Global

  • Brazil benefits from social quotas in higher education

    José Tadeu Arantes

    28/02/17

Speed read

  • Researchers evaluated performance in a million students taking national exams

  • Students who accessed university via quota system performed as well or better

  • Evidence backs inclusion policies that have been controversial in Brazil

The performance of students who accessed higher education through social inclusion policies in Brazil is equal and sometimes even better than that of their peers, according to a study published by the Brazilian journal Educação e Pesquisa (12 January) and supported by FAPESP (the São Paulo Research Foundation).

The researchers evaluated about one million students who participated in the National Student Performance Test (ENADE). This is equivalent to one third of the total number of students who took the test between 2012 and 2014. 

“The qualifications of quota holders and non-quota holders are equivalent in terms of their performance in professional activities.”

Jaques Weiner, State University of Campinas

The inclusion policies considered in the study represent a system of quotas targeting people who have lower access to universities. Among them are black and indigenous populations, persons with disabilities and students from public schools with lower incomes. It also includes the beneficiaries of two social inclusion programmes supported by the Ministry of Education: the University for All programme (PROUNI) and the Fund for Student Support (FIES).

“Working with the 2012-2014 data, we were able to trace the performance of one third of graduate students in that period. We noted that the qualifications of students who came from [quota] allocations or [through the] FIES were not significantly different from their classmates. And the qualifications of PROUNI scholarship students were much better than their classmates,” said Jaques Weiner, professor of Informatics at the State University of Campinas, in an article published in FAPESP’s newsletter.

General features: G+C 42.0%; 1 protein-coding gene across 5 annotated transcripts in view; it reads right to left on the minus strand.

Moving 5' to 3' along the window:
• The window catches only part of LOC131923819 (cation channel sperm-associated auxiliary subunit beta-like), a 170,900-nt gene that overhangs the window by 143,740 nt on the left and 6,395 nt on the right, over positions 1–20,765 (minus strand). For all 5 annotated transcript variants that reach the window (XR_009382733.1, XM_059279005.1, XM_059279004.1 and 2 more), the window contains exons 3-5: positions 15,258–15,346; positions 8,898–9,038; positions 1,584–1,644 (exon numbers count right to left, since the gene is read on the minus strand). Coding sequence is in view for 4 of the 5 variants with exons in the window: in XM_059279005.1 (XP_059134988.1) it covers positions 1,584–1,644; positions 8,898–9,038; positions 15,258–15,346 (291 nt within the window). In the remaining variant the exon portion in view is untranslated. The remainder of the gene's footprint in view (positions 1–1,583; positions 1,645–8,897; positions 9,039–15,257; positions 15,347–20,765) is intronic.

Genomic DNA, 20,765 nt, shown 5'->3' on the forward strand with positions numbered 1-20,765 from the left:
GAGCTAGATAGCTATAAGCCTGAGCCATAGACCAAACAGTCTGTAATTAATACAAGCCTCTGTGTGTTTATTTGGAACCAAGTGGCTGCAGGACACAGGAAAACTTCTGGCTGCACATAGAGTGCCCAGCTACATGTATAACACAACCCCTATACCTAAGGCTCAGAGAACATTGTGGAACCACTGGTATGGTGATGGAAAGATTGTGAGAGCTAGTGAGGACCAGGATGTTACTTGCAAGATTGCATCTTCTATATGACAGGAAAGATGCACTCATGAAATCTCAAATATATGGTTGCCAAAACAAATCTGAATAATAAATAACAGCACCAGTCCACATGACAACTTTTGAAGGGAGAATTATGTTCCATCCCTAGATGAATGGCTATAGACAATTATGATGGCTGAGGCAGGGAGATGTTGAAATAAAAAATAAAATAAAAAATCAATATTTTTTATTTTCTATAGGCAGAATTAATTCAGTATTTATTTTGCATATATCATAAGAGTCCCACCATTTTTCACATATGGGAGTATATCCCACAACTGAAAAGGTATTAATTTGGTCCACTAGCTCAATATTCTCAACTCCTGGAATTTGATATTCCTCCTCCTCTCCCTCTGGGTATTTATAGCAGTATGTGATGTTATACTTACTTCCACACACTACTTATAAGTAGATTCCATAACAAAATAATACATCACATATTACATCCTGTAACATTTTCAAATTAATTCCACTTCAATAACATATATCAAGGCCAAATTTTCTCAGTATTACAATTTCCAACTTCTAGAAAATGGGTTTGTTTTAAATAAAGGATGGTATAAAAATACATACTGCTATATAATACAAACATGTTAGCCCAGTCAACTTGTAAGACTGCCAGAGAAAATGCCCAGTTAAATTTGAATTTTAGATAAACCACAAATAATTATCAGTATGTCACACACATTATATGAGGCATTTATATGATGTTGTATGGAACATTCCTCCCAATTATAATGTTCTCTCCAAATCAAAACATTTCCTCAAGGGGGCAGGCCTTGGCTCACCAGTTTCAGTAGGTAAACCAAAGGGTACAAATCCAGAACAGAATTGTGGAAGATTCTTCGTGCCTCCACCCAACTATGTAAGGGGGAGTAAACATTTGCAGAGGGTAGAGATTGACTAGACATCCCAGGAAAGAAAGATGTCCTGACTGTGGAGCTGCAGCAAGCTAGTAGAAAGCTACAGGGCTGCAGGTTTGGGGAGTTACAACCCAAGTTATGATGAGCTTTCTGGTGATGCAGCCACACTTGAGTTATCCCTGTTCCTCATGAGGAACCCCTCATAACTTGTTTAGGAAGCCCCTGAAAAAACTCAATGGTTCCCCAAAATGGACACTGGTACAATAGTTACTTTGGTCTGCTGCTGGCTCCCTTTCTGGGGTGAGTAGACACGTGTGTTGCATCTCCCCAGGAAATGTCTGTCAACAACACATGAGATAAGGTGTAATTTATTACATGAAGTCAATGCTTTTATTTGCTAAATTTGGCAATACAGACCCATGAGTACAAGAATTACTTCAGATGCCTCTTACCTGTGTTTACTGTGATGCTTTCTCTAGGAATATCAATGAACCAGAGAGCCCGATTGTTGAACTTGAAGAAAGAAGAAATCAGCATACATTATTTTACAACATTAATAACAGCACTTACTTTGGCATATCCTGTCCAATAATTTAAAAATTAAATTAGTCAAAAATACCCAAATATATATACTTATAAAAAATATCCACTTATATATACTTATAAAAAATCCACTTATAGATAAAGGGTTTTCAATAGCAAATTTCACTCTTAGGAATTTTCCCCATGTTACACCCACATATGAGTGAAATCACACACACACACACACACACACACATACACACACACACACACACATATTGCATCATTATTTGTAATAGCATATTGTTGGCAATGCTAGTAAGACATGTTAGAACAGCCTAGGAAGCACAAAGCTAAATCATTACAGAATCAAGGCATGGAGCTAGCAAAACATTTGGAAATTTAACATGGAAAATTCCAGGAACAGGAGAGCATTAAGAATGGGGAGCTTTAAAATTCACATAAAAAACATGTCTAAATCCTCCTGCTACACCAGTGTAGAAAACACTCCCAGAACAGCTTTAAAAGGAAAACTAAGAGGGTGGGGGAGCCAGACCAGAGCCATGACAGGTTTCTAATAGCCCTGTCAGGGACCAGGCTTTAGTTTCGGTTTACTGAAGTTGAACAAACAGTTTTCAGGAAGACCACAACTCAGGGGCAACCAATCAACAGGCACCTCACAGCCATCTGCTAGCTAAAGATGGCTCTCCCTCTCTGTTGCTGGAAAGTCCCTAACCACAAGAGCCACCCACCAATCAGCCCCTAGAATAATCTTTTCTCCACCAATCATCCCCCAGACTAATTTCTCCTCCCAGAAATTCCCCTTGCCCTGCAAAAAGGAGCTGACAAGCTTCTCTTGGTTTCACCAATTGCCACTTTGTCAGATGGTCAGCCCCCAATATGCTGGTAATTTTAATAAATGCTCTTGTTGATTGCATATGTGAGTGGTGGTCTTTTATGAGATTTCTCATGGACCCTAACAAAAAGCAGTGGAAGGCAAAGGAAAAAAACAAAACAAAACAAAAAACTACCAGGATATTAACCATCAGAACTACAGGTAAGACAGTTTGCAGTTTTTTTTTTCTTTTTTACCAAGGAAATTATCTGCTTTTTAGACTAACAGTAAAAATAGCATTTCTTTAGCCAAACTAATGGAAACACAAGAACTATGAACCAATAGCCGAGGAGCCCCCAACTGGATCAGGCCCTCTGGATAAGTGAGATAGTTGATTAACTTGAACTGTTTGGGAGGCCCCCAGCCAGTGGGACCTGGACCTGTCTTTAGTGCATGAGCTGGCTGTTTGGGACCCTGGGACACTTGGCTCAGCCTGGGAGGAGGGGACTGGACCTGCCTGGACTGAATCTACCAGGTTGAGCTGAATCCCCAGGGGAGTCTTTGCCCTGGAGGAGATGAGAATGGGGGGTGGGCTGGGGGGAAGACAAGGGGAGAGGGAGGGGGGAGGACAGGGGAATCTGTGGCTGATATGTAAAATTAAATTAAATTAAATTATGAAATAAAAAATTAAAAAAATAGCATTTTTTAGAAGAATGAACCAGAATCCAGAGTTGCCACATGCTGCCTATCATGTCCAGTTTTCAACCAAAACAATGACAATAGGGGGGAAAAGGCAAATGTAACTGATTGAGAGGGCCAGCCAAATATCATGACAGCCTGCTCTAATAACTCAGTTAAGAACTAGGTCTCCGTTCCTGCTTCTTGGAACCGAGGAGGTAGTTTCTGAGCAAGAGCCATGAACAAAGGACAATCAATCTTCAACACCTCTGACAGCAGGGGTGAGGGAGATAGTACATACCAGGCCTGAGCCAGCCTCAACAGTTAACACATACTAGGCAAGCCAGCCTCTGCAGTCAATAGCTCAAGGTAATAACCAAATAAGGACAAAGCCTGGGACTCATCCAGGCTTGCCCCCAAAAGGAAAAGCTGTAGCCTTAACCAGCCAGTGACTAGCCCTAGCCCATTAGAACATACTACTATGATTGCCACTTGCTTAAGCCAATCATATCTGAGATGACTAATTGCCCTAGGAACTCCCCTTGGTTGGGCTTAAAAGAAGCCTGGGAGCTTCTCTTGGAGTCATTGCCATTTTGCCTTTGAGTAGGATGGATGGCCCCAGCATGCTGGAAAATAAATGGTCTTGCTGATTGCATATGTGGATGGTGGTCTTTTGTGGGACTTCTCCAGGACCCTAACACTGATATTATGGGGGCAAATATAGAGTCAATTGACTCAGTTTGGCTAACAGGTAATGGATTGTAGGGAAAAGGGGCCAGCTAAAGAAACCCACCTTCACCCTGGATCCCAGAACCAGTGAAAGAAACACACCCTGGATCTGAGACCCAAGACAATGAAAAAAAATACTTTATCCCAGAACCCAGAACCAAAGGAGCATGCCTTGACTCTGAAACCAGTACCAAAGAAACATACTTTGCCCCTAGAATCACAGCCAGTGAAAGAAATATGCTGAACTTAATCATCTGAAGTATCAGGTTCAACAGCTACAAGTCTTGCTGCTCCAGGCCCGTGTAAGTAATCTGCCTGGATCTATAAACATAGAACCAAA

The racial and social quotas system has been controversial since it was created. “In spite of extensive literature, there are only few [commentators] that support their views — either in favor or against the system — based on evidence,” says Wainer.

“One of the arguments used by those who oppose the quotas is that this system represents a loss to society, because the quota holders take more qualified students out of the education system; and because, after graduating, they become less qualified as professionals than non-quota holders,” explains Wainer. He was surprised that the team’s research disproved this hypothesis. “If we consider ENADE to be a good measure of the qualifications of students graduating from universities then we must admit, based on the analysis of these data, that the qualifications of quota holders and non-quota holders are equivalent in terms of their performance in professional activities”, Wainer asserts.

Taken from a newsletter by FAPESP, a SciDev.Net donor, edited by our Latin America and the Caribbean desk.